Directions: Use the whole numbers 1 through 6, at most one time each, to find three side lengths that are two-digits each and form an acute triangle. Source: Samantha Cruz

Read More »# High School: Geometry

## Area of Three Triangles

Directions: Use the integers 2 through 10, at most one time each, as lengths of individual sides to form three triangles. What is the smallest total area of the three triangles you can create? What is the largest? Source: Dan Wulf

Read More »## Area of a Triangle in the Coordinate Plane

Directions: Use the digits 0 to 9, at most one time each, to fill in ordered pairs for all three points, such that the area of Triangle ABC is closest to 6 square units. A ( ___, ___ ) B ( ___, ___ ) C ( ___, ___ ) Source: Henry Wadsworth

Read More »## Transformations

Directions: Given triangle ABC with vertices (-8,2), (-2,2), and (-2, 8), create triangle DEF in quadrant one that uses a translation, rotation, and reflection (in any order) to take that triangle to triangle ABC and show congruence. Source: Jon Henderson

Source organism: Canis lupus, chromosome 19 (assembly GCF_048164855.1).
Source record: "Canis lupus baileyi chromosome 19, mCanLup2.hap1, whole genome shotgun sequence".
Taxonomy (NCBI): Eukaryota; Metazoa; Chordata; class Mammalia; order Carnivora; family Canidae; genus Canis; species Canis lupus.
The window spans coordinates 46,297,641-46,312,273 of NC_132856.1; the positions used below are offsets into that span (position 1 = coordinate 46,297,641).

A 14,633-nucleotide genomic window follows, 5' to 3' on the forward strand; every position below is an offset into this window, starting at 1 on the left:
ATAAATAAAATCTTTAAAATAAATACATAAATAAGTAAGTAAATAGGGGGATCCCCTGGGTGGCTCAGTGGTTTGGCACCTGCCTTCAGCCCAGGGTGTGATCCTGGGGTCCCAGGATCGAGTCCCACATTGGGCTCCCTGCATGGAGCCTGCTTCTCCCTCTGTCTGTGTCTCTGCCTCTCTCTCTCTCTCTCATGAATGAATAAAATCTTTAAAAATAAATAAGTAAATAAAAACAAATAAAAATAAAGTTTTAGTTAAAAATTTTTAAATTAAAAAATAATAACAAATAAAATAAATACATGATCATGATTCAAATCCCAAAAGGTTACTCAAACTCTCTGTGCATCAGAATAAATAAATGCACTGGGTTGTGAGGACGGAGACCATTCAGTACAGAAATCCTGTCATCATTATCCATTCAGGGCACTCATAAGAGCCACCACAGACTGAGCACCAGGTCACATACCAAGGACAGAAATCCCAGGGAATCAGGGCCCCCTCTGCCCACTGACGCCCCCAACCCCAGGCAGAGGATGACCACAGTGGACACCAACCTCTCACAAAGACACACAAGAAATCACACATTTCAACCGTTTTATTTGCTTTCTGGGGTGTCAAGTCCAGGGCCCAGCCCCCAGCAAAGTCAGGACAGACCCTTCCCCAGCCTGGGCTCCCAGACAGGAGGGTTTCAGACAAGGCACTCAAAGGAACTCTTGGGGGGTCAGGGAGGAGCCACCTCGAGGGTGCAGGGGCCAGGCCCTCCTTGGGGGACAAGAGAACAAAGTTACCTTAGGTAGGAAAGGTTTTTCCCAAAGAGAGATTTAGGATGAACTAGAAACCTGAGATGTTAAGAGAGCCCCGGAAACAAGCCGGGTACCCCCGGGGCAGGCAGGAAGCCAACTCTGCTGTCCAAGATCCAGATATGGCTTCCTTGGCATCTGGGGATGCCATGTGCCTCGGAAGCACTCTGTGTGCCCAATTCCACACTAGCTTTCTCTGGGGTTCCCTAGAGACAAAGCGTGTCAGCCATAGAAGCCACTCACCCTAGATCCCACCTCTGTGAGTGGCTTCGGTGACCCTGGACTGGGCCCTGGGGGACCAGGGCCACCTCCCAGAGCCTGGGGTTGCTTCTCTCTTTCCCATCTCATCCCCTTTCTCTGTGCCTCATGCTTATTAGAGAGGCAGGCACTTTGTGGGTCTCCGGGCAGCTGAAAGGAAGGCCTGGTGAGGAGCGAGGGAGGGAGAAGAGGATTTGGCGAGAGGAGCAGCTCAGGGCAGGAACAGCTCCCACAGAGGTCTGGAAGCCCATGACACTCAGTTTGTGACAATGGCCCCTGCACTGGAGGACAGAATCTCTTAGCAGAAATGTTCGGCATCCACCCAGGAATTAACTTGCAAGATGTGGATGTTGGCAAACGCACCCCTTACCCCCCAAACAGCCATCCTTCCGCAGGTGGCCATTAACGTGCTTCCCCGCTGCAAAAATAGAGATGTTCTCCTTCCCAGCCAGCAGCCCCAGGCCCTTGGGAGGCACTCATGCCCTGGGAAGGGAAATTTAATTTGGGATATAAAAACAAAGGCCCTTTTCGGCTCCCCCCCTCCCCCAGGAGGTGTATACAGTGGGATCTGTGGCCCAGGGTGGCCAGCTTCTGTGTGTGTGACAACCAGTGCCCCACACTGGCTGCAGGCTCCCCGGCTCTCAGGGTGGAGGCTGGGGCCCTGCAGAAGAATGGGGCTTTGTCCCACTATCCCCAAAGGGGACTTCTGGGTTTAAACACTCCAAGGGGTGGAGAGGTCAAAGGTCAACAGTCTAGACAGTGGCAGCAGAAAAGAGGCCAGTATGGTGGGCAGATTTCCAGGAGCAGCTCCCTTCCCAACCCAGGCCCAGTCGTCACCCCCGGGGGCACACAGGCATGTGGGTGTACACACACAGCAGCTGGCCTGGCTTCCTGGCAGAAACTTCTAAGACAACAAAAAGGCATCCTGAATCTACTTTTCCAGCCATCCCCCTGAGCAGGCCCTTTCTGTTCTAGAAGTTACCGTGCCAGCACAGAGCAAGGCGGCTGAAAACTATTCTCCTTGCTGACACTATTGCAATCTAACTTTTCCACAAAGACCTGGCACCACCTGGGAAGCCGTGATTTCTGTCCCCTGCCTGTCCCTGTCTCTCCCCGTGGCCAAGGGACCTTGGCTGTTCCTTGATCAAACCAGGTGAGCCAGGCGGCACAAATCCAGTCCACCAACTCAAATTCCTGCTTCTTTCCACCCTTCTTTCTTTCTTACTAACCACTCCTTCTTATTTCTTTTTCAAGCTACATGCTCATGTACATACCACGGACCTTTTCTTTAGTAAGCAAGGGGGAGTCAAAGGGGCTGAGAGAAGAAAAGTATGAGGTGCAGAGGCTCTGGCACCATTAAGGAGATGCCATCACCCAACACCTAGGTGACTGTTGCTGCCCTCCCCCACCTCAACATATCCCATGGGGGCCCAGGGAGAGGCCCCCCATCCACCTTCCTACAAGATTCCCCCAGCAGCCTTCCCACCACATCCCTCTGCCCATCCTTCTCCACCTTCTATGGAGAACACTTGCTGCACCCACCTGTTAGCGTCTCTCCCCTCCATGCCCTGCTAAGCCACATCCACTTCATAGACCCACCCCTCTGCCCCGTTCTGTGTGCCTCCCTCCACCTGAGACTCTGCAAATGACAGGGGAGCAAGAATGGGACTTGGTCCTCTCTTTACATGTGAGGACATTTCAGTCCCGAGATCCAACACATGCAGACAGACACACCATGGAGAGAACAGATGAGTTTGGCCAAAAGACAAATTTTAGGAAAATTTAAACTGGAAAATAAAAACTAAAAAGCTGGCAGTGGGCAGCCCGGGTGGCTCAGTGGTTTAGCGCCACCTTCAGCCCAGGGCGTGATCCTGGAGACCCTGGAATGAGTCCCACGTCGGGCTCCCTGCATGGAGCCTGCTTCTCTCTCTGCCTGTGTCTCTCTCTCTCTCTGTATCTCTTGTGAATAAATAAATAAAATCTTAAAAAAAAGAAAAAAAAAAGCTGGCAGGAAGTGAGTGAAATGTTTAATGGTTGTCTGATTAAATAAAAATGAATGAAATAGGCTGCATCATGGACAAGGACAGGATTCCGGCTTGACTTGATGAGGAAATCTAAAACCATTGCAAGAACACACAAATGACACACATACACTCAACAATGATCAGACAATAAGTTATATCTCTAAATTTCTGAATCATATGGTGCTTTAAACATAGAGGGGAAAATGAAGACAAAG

Read More »## Midpoint Formula

Directions: Create two pairs of coordinates on the same line segment that have M (3,4) as their midpoint. Source: Dane Ehlert

Read More »## Coordinate Parallelograms

Directions: Fill in the x and y coordinates using whole numbers 1-9, without repetition, so that the points make a parallelogram. Source: Daniel Torres-Rangel

Read More »## Perpendicular lines through a given point

Directions: Using the numbers 0 through 9, at most one time each, fill in the boxes to create a correct statment: Source: Andy Schwen

Read More »## Creating Right Triangles 2

Directions: Using only the whole numbers 1 through 8 (without repeating any number), fill in the coordinates to create the vertices of a right triangle: A(__, __), B(__, __), C(__, __) Extension: Try to do this using only the whole numbers 1 through 6. Source: Erick Lee

Read More »## Creating Rectangles 2

Directions: Using only the whole numbers 1 through 8 (without repeating any number), fill in the coordinates to create the vertices of a rectangle: A(__, __), B(__, __), C(__, __), D(__, __). Extension: What is the rectangle with the largest/smallest area/perimeter that you can find? Source: Erick Lee

Read More »## Line of Reflections on Isosceles Triangles

Directions: How many ways can you determine the location of the line of reflection for isosceles triangle XYZ that maps Point X to Point Z? Source: Irvine Math Project, Nanette Johnson, and Robert Kaplinsky.

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